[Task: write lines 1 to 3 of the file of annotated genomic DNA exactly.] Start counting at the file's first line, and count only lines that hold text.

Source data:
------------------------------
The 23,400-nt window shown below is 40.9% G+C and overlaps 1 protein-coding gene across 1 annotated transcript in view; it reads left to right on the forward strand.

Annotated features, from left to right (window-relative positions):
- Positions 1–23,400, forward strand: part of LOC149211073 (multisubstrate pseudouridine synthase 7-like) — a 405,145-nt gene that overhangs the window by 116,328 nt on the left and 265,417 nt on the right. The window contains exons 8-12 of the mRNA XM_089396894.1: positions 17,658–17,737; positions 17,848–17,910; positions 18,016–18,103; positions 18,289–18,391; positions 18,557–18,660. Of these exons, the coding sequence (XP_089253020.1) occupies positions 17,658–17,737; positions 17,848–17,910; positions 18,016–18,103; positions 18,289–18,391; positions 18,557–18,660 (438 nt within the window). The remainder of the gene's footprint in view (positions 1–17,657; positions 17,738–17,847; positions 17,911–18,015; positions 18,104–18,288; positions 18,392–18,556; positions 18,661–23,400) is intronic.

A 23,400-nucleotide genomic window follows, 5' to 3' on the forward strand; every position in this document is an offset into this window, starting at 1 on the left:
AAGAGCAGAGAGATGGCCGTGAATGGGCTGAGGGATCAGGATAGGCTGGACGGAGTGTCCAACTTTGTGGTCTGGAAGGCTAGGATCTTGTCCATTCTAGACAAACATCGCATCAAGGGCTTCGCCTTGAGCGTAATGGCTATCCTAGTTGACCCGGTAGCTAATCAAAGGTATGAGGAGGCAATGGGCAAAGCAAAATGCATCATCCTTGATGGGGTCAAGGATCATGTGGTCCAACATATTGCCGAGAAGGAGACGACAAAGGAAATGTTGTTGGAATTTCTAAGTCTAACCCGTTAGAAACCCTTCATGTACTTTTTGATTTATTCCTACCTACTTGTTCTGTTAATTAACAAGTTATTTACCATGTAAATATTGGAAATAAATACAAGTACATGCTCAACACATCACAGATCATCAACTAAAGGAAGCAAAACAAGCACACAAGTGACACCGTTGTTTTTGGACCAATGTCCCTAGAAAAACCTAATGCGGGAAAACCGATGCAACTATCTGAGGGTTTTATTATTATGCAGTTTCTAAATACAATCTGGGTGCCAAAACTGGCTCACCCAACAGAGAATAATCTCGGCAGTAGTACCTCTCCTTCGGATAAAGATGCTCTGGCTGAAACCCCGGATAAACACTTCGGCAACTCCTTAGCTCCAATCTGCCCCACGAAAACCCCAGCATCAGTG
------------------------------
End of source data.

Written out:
The 23,400-nt window shown below is 40.9% G+C and overlaps 1 protein-coding gene across 1 annotated transcript in view; it reads left to right on the forward strand.

Annotated features, from left to right (window-relative positions):
- Positions 1–23,400, forward strand: part of LOC149211073 (multisubstrate pseudouridine synthase 7-like) — a 405,145-nt gene that overhangs the window by 116,328 nt on the left and 265,417 nt on the right. The window contains exons 8-12 of the mRNA XM_089396894.1: positions 17,658–17,737; positions 17,848–17,910; positions 18,016–18,103; positions 18,289–18,391; positions 18,557–18,660. Of these exons, the coding sequence (XP_089253020.1) occupies positions 17,658–17,737; positions 17,848–17,910; positions 18,016–18,103; positions 18,289–18,391; positions 18,557–18,660 (438 nt within the window). The remainder of the gene's footprint in view (positions 1–17,657; positions 17,738–17,847; positions 17,911–18,015; positions 18,104–18,288; positions 18,392–18,556; positions 18,661–23,400) is intronic.